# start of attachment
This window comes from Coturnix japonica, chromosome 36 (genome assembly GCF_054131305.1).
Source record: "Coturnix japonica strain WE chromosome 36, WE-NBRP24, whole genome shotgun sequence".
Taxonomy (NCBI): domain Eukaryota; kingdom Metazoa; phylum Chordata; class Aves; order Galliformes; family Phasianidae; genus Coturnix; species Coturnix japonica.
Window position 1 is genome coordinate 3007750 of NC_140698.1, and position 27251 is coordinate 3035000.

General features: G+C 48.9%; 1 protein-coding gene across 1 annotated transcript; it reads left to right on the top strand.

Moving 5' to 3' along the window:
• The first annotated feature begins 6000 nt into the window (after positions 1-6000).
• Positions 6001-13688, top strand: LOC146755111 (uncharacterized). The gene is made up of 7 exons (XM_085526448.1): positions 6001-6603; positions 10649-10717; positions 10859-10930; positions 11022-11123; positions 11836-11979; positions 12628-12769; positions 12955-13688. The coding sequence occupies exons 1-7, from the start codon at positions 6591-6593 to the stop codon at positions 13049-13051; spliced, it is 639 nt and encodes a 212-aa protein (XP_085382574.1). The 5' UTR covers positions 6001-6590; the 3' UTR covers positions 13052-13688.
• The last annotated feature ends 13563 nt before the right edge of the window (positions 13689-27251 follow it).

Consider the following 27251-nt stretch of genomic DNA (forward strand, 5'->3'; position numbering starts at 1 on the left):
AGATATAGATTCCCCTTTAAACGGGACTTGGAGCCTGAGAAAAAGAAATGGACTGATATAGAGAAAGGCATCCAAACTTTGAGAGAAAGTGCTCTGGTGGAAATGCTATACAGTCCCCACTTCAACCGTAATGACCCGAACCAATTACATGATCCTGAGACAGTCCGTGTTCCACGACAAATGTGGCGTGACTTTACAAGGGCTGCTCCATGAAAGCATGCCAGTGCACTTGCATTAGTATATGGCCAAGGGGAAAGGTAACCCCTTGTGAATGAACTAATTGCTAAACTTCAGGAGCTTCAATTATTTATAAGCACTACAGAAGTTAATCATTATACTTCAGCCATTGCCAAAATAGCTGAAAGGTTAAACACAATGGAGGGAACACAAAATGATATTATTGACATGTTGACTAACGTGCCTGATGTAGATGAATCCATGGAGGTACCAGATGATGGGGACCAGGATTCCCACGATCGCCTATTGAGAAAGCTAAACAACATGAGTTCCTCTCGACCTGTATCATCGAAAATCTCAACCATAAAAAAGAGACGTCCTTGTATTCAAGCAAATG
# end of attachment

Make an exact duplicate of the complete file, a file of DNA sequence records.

This window comes from Coturnix japonica, chromosome 36 (genome assembly GCF_054131305.1).
Source record: "Coturnix japonica strain WE chromosome 36, WE-NBRP24, whole genome shotgun sequence".
Taxonomy (NCBI): domain Eukaryota; kingdom Metazoa; phylum Chordata; class Aves; order Galliformes; family Phasianidae; genus Coturnix; species Coturnix japonica.
Window position 1 is genome coordinate 3007750 of NC_140698.1, and position 27251 is coordinate 3035000.

General features: G+C 48.9%; 1 protein-coding gene across 1 annotated transcript; it reads left to right on the top strand.

Moving 5' to 3' along the window:
• The first annotated feature begins 6000 nt into the window (after positions 1-6000).
• Positions 6001-13688, top strand: LOC146755111 (uncharacterized). The gene is made up of 7 exons (XM_085526448.1): positions 6001-6603; positions 10649-10717; positions 10859-10930; positions 11022-11123; positions 11836-11979; positions 12628-12769; positions 12955-13688. The coding sequence occupies exons 1-7, from the start codon at positions 6591-6593 to the stop codon at positions 13049-13051; spliced, it is 639 nt and encodes a 212-aa protein (XP_085382574.1). The 5' UTR covers positions 6001-6590; the 3' UTR covers positions 13052-13688.
• The last annotated feature ends 13563 nt before the right edge of the window (positions 13689-27251 follow it).

Consider the following 27251-nt stretch of genomic DNA (forward strand, 5'->3'; position numbering starts at 1 on the left):
AGATATAGATTCCCCTTTAAACGGGACTTGGAGCCTGAGAAAAAGAAATGGACTGATATAGAGAAAGGCATCCAAACTTTGAGAGAAAGTGCTCTGGTGGAAATGCTATACAGTCCCCACTTCAACCGTAATGACCCGAACCAATTACATGATCCTGAGACAGTCCGTGTTCCACGACAAATGTGGCGTGACTTTACAAGGGCTGCTCCATGAAAGCATGCCAGTGCACTTGCATTAGTATATGGCCAAGGGGAAAGGTAACCCCTTGTGAATGAACTAATTGCTAAACTTCAGGAGCTTCAATTATTTATAAGCACTACAGAAGTTAATCATTATACTTCAGCCATTGCCAAAATAGCTGAAAGGTTAAACACAATGGAGGGAACACAAAATGATATTATTGACATGTTGACTAACGTGCCTGATGTAGATGAATCCATGGAGGTACCAGATGATGGGGACCAGGATTCCCACGATCGCCTATTGAGAAAGCTAAACAACATGAGTTCCTCTCGACCTGTATCATCGAAAATCTCAACCATAAAAAAGAGACGTCCTTGTATTCAAGCAAATG